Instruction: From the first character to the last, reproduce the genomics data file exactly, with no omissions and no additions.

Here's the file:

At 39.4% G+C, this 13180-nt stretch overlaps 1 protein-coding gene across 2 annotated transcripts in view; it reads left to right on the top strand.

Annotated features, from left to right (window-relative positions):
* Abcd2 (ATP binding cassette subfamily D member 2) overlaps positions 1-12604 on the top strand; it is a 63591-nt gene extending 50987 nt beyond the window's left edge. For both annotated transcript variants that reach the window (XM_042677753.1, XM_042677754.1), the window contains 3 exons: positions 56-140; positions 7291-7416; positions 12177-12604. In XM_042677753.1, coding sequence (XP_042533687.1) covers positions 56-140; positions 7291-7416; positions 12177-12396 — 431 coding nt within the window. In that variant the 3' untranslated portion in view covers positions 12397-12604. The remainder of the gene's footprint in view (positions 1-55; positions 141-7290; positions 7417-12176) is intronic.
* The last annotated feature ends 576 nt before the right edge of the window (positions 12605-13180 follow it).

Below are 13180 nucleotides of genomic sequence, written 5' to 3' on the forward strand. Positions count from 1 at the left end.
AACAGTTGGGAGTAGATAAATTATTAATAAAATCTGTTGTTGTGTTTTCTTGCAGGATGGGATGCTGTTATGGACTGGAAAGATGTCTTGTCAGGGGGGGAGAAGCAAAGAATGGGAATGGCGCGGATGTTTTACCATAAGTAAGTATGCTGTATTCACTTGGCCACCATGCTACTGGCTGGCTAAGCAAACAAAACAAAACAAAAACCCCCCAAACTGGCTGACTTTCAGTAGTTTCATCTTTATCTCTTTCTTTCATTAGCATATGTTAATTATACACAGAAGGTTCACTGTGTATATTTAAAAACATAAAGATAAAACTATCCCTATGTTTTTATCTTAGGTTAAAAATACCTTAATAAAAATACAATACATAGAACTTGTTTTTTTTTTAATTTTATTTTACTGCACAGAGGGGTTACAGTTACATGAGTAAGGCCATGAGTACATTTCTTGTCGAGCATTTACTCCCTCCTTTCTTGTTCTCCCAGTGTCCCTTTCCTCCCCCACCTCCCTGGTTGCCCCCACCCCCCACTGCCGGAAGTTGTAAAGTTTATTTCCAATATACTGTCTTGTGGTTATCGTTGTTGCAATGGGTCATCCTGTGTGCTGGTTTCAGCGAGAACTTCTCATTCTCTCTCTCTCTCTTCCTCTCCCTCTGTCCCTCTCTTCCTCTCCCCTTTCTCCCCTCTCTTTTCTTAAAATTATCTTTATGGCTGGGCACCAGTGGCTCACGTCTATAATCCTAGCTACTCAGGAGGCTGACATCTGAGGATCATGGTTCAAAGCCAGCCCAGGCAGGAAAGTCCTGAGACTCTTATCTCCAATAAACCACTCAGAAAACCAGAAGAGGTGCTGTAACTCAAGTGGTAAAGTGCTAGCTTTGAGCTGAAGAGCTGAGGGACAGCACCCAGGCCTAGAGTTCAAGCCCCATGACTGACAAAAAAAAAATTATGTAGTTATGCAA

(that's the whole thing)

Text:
At 39.4% G+C, this 13180-nt stretch overlaps 1 protein-coding gene across 2 annotated transcripts in view; it reads left to right on the top strand.

Annotated features, from left to right (window-relative positions):
* Abcd2 (ATP binding cassette subfamily D member 2) overlaps positions 1-12604 on the top strand; it is a 63591-nt gene extending 50987 nt beyond the window's left edge. For both annotated transcript variants that reach the window (XM_042677753.1, XM_042677754.1), the window contains 3 exons: positions 56-140; positions 7291-7416; positions 12177-12604. In XM_042677753.1, coding sequence (XP_042533687.1) covers positions 56-140; positions 7291-7416; positions 12177-12396 — 431 coding nt within the window. In that variant the 3' untranslated portion in view covers positions 12397-12604. The remainder of the gene's footprint in view (positions 1-55; positions 141-7290; positions 7417-12176) is intronic.
* The last annotated feature ends 576 nt before the right edge of the window (positions 12605-13180 follow it).

Below are 13180 nucleotides of genomic sequence, written 5' to 3' on the forward strand. Positions count from 1 at the left end.
AACAGTTGGGAGTAGATAAATTATTAATAAAATCTGTTGTTGTGTTTTCTTGCAGGATGGGATGCTGTTATGGACTGGAAAGATGTCTTGTCAGGGGGGGAGAAGCAAAGAATGGGAATGGCGCGGATGTTTTACCATAAGTAAGTATGCTGTATTCACTTGGCCACCATGCTACTGGCTGGCTAAGCAAACAAAACAAAACAAAAACCCCCCAAACTGGCTGACTTTCAGTAGTTTCATCTTTATCTCTTTCTTTCATTAGCATATGTTAATTATACACAGAAGGTTCACTGTGTATATTTAAAAACATAAAGATAAAACTATCCCTATGTTTTTATCTTAGGTTAAAAATACCTTAATAAAAATACAATACATAGAACTTGTTTTTTTTTTAATTTTATTTTACTGCACAGAGGGGTTACAGTTACATGAGTAAGGCCATGAGTACATTTCTTGTCGAGCATTTACTCCCTCCTTTCTTGTTCTCCCAGTGTCCCTTTCCTCCCCCACCTCCCTGGTTGCCCCCACCCCCCACTGCCGGAAGTTGTAAAGTTTATTTCCAATATACTGTCTTGTGGTTATCGTTGTTGCAATGGGTCATCCTGTGTGCTGGTTTCAGCGAGAACTTCTCATTCTCTCTCTCTCTCTTCCTCTCCCTCTGTCCCTCTCTTCCTCTCCCCTTTCTCCCCTCTCTTTTCTTAAAATTATCTTTATGGCTGGGCACCAGTGGCTCACGTCTATAATCCTAGCTACTCAGGAGGCTGACATCTGAGGATCATGGTTCAAAGCCAGCCCAGGCAGGAAAGTCCTGAGACTCTTATCTCCAATAAACCACTCAGAAAACCAGAAGAGGTGCTGTAACTCAAGTGGTAAAGTGCTAGCTTTGAGCTGAAGAGCTGAGGGACAGCACCCAGGCCTAGAGTTCAAGCCCCATGACTGACAAAAAAAAAATTATGTAGTTATGCAA